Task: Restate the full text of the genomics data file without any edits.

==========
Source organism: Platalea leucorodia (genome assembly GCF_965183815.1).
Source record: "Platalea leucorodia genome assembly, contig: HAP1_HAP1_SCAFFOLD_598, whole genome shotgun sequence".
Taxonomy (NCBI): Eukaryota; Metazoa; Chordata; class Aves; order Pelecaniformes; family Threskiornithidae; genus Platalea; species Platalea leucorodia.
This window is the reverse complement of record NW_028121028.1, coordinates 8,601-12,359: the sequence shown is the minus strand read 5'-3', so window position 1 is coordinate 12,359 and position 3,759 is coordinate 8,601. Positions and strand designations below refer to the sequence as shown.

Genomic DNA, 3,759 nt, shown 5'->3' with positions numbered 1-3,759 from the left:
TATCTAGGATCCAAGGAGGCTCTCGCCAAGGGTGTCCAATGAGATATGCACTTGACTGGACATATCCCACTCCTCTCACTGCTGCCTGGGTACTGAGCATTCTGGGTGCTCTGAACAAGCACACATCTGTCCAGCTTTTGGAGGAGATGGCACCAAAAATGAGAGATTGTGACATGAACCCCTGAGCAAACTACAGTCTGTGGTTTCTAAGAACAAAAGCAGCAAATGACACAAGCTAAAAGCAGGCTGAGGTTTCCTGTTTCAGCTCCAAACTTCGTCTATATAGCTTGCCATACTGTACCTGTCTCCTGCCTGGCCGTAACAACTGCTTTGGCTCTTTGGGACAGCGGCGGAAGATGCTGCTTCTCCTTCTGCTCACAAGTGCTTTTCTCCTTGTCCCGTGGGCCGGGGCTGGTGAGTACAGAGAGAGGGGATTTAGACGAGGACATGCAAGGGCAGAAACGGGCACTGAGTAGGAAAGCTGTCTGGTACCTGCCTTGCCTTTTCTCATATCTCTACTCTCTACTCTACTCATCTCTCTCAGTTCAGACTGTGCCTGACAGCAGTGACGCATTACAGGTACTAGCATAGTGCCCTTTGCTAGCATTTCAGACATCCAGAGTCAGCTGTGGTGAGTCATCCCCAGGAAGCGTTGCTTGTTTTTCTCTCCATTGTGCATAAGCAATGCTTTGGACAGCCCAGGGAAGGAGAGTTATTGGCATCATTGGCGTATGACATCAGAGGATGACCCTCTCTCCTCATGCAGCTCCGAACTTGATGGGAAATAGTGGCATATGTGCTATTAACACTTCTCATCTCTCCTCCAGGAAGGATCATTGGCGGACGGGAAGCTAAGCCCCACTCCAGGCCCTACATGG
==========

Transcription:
Source organism: Platalea leucorodia (genome assembly GCF_965183815.1).
Source record: "Platalea leucorodia genome assembly, contig: HAP1_HAP1_SCAFFOLD_598, whole genome shotgun sequence".
Taxonomy (NCBI): Eukaryota; Metazoa; Chordata; class Aves; order Pelecaniformes; family Threskiornithidae; genus Platalea; species Platalea leucorodia.
This window is the reverse complement of record NW_028121028.1, coordinates 8,601-12,359: the sequence shown is the minus strand read 5'-3', so window position 1 is coordinate 12,359 and position 3,759 is coordinate 8,601. Positions and strand designations below refer to the sequence as shown.

Genomic DNA, 3,759 nt, shown 5'->3' with positions numbered 1-3,759 from the left:
TATCTAGGATCCAAGGAGGCTCTCGCCAAGGGTGTCCAATGAGATATGCACTTGACTGGACATATCCCACTCCTCTCACTGCTGCCTGGGTACTGAGCATTCTGGGTGCTCTGAACAAGCACACATCTGTCCAGCTTTTGGAGGAGATGGCACCAAAAATGAGAGATTGTGACATGAACCCCTGAGCAAACTACAGTCTGTGGTTTCTAAGAACAAAAGCAGCAAATGACACAAGCTAAAAGCAGGCTGAGGTTTCCTGTTTCAGCTCCAAACTTCGTCTATATAGCTTGCCATACTGTACCTGTCTCCTGCCTGGCCGTAACAACTGCTTTGGCTCTTTGGGACAGCGGCGGAAGATGCTGCTTCTCCTTCTGCTCACAAGTGCTTTTCTCCTTGTCCCGTGGGCCGGGGCTGGTGAGTACAGAGAGAGGGGATTTAGACGAGGACATGCAAGGGCAGAAACGGGCACTGAGTAGGAAAGCTGTCTGGTACCTGCCTTGCCTTTTCTCATATCTCTACTCTCTACTCTACTCATCTCTCTCAGTTCAGACTGTGCCTGACAGCAGTGACGCATTACAGGTACTAGCATAGTGCCCTTTGCTAGCATTTCAGACATCCAGAGTCAGCTGTGGTGAGTCATCCCCAGGAAGCGTTGCTTGTTTTTCTCTCCATTGTGCATAAGCAATGCTTTGGACAGCCCAGGGAAGGAGAGTTATTGGCATCATTGGCGTATGACATCAGAGGATGACCCTCTCTCCTCATGCAGCTCCGAACTTGATGGGAAATAGTGGCATATGTGCTATTAACACTTCTCATCTCTCCTCCAGGAAGGATCATTGGCGGACGGGAAGCTAAGCCCCACTCCAGGCCCTACATGG